Ex-police officer: 'I'm selling my house to cope with cost of living'

Hand with money and Paul Rice

Former police officer and county councillor Paul Rice, from Potter Heigham, has had to put his house on the market to cope with the rise in the cost of living. - Credit: PA / Archant

Paul Rice has lived a full life - serving as a county councillor, police officer, local volunteer flood warden and starting up his own businesses.

But now, the Potter Heigham 62-year-old says the cost of living crisis has hit him so hard he must sell his home to help pay the bills.

Mr Rice, who was a police officer in London until 2008, has been unemployed since suffering two heart attacks in 2020, having run his own gardening business.

The rise in utility bills and difficulty finding work has now pushed him to take drastic measures, and he is calling for more support from the government.

"As a result of the heart attacks, I've never been back to normal," Mr Rice said.

"It's been a struggle.

"Surely if we can find funding to help people during Covid, we can do the same to help people now. And I firmly believe the government should look back at this energy cap and say 'enough is enough' - the energy companies are taking too much money from people."

Paul Rice

Paul Rice

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Mr Rice is currently receiving Universal Credit, which he sees as a "stop-gap".

As he struggles to pay for his weekly food shop, the rise in the cost of living has added to his problems.

"It has got to the stage where I have had to borrow some money just to get some shopping in until I get some Universal Credit money through," Mr Rice said.

He has now resorted to putting his three-bedroom house on the market, with hopes to move to a smaller property to support himself.

As a self-employed gardener, Mr Rice was able to continue working at the start of the pandemic.

However, after suffering a heart attack in 2020, he has been unable to return to work.

While he was being treated at Norfolk and Norwich University Hospital, Mr Rice discovered he had previously suffered another heart attack which had gone undiagnosed. He has since had a stent put in.

As his gardening business had not been in operation for a year before the pandemic, Mr Rice said he was unable to apply for furlough funding and had to sign on for Universal Credit for support.

Over the past few months, Mr Rice said he had applied for more than 30 jobs but had been unsuccessful.

He said: "I think I'm getting knocked back because of my age - even though employers could never admit that."

Mr Rice believes his way out of his current situation is by working for himself again.

"I feel everything's going against me. But I'm trying to get out of my problems myself," he said.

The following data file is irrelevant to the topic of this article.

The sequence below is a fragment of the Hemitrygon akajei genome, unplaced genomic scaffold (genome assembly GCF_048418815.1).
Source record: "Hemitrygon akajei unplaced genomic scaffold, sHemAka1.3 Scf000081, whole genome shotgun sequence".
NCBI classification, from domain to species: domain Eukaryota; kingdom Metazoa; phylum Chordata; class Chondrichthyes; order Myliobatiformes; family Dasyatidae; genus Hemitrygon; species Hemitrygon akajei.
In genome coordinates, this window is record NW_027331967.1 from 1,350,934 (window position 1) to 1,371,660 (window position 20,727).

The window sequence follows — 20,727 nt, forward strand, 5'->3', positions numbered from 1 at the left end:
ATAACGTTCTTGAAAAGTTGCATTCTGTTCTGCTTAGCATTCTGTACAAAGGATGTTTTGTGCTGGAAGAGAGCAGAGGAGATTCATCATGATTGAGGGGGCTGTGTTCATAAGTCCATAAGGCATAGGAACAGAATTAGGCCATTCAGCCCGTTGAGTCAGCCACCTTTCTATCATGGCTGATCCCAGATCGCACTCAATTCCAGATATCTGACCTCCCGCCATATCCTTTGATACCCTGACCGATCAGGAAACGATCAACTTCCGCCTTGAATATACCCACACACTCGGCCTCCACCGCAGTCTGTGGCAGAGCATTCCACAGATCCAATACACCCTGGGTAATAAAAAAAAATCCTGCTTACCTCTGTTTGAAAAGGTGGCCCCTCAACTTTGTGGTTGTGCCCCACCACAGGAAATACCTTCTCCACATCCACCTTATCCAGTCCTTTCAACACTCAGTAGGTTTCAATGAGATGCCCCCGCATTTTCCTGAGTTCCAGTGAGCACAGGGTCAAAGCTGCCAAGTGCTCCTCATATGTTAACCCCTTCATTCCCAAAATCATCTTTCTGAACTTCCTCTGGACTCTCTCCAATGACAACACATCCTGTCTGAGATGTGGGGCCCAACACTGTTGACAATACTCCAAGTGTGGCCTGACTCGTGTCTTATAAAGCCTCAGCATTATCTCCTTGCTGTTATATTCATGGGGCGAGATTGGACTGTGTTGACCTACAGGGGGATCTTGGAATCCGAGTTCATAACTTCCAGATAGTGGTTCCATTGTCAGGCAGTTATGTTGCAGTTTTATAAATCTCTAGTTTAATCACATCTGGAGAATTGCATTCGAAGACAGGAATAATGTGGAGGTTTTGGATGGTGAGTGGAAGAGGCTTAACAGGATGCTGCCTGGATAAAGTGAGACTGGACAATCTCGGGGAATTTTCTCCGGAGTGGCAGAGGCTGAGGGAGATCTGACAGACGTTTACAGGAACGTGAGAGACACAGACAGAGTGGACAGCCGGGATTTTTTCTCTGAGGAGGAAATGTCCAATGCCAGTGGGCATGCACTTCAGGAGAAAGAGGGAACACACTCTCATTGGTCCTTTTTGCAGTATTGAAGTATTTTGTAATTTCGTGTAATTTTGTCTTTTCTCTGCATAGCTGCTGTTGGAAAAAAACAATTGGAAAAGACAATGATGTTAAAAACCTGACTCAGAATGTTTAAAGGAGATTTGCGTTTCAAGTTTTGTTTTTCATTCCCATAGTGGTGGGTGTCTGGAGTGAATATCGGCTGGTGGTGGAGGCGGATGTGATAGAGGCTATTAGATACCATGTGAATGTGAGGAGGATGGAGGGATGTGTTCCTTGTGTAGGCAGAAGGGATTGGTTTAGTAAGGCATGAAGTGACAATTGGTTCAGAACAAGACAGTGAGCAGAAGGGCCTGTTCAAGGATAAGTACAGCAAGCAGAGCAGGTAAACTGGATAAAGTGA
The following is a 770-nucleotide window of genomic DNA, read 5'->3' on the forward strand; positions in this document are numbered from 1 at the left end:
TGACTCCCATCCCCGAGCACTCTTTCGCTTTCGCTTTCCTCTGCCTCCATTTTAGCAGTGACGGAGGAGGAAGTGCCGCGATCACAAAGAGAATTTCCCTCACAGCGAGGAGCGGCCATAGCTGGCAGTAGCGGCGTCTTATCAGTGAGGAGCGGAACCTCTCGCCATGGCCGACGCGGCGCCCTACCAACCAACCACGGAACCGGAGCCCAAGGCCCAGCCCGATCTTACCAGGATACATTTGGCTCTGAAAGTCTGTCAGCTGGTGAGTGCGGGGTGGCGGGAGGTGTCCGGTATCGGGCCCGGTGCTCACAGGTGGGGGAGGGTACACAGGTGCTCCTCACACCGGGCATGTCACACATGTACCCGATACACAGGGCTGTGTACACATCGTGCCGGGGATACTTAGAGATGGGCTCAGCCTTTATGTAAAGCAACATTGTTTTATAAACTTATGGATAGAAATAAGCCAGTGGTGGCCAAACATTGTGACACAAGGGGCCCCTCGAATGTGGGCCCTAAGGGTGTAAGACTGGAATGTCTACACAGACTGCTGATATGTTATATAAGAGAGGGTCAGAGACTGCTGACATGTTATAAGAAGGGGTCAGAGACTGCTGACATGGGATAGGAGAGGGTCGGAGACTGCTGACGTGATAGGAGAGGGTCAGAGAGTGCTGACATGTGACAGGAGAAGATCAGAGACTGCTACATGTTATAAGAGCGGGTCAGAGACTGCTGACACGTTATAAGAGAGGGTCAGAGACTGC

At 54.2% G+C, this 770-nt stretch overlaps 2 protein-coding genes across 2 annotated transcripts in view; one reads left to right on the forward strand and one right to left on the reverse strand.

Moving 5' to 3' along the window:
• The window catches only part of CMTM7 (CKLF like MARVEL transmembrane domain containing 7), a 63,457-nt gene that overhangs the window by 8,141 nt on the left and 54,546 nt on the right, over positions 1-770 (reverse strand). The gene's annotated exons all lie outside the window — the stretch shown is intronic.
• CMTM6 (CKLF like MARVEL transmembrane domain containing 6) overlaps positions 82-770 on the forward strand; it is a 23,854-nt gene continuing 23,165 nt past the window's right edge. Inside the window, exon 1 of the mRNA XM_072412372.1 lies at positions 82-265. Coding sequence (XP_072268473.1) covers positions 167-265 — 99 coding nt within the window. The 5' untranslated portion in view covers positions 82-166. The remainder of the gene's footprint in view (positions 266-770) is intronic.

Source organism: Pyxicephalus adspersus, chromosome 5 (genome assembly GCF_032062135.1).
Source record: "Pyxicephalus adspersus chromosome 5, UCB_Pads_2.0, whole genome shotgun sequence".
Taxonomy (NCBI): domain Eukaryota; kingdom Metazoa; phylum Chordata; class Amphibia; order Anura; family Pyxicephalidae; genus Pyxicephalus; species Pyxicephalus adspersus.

"I've had to rely on Universal Credit - and I'm not ashamed to admit that - and I have had family and a few close friends help me out. But now my only way forward is working for myself."

Paul Rice, chief officer of Broads Watch, and chairman of the Broads Society, at Potter Heigham. Pic

Paul Rice, chairman of the Broads Society, at Potter Heigham - Credit: Archant

Being a former police officer, Mr Rice has recently been diagnosed with post-traumatic stress disorder (PTSD) due to his experiences while on the force. But he said being able to talk has helped him stay positive.

He said: "I'm all for resilience and self-reliance. And talking to others is a part of that.

"With my current situation, I'm trying to see the positives and I am trying to be prudent and not buy anything I don't need.

"I sold my truck, paid some of my old debts off and bought myself an old banger. I own it outright, so my only outgoings are insurance, tax and fuel.

"I can't afford to run the car too far, so I plan my journeys. I shop locally where I can and I only buy the basics. I don't go for luxuries."

Mr Rice said he lives off around £20 a week for food.

Brent is the second most affected UK authority by the government’s benefit cap (Pic credit: PA)

People on universal credit stand to lose more than £1,000 per year under the planned cut. - Credit: PA Wire/Press Association Images

"There's no point in spending money on luxuries," Mr Rice said. "Times will change and hopefully we will get back to where we were - particularly if you're determined.

"You've got to keep going and just bide your time. Look at what you're spending your money on.

"You have to think, 'do I really need that this minute?'"

Ways to manage your spending

Mr Rice said he has recently been looking through some of his household items and questioned whether he needed them.

Mr Rice said: "Look around your house, find things you can sell online.

"I realised I have three dinner sets in my cupboards and I'm going to sell two of them."

He added: "You've got to keep to thinking about what you're spending your money on.

"I only buy essential things and if I need something, I shop around.

"I needed a pair of boots last week and instead of spending £100 on a pair of boots, I went online and found exactly what I was looking for, but for £25."

Mr Rice endorses the use of budget supermarkets to save money on food shopping, as well as buying in bulk. Planning meals for the week can also help you keep track of how much food you need to buy.